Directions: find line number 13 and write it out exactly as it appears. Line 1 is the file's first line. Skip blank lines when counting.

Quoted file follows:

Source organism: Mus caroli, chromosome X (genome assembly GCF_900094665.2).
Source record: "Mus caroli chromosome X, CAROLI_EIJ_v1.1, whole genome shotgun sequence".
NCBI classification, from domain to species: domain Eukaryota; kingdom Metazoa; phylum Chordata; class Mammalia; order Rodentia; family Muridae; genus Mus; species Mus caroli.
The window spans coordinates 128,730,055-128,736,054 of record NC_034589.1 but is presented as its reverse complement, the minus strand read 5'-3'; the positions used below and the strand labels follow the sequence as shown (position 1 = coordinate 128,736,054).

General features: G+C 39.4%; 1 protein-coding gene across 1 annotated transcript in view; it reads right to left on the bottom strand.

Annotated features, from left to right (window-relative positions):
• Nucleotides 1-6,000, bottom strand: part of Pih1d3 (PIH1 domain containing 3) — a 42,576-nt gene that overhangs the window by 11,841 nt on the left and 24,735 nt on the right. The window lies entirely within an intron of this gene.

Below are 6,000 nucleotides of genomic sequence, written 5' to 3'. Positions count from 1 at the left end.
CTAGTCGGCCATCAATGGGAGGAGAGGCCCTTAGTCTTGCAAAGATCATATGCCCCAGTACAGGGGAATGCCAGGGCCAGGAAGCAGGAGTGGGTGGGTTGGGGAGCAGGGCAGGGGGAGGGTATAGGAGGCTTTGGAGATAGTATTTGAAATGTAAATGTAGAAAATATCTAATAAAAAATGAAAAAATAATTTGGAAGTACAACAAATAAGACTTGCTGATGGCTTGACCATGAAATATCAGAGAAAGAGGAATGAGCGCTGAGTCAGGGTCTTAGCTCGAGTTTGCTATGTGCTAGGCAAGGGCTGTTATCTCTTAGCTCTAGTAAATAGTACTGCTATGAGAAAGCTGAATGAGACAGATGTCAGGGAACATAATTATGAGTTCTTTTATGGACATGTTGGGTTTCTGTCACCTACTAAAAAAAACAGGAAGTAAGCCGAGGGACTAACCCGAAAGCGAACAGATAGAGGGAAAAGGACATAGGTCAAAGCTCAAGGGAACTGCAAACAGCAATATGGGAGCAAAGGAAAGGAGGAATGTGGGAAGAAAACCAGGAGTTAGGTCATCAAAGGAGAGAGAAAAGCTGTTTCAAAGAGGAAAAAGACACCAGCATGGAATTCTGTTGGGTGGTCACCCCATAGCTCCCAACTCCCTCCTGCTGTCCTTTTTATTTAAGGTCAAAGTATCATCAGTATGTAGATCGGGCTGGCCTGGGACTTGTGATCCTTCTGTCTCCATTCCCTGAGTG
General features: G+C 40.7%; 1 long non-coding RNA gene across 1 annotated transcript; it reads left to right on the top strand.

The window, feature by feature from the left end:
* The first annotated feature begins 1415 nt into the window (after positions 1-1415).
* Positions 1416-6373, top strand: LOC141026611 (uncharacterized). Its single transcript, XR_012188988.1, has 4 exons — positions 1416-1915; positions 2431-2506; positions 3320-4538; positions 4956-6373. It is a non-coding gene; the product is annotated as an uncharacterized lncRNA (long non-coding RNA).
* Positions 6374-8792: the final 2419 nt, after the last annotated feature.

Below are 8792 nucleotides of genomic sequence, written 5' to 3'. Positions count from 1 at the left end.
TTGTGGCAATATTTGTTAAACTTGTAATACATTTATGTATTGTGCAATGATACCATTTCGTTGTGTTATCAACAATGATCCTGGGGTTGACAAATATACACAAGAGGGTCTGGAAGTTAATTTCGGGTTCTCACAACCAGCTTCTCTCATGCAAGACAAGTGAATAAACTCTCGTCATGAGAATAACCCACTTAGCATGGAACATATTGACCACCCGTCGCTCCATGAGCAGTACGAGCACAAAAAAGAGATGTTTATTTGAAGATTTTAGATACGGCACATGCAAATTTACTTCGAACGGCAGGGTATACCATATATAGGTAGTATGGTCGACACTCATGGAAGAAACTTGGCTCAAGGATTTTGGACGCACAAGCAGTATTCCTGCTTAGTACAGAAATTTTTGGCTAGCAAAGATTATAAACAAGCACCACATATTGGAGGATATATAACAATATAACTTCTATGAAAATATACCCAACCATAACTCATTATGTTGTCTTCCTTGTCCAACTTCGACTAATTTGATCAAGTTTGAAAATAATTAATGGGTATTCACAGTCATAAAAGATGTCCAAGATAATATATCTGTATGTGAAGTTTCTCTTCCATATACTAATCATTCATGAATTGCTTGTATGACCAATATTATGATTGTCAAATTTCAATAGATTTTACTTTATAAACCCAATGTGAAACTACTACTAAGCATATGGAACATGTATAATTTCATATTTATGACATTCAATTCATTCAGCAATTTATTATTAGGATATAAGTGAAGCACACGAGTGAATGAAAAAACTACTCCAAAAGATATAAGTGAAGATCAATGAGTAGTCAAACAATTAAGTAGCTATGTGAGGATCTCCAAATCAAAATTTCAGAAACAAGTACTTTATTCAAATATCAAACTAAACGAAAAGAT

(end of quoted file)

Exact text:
* Positions 1416-6373, top strand: LOC141026611 (uncharacterized). Its single transcript, XR_012188988.1, has 4 exons — positions 1416-1915; positions 2431-2506; positions 3320-4538; positions 4956-6373. It is a non-coding gene; the product is annotated as an uncharacterized lncRNA (long non-coding RNA).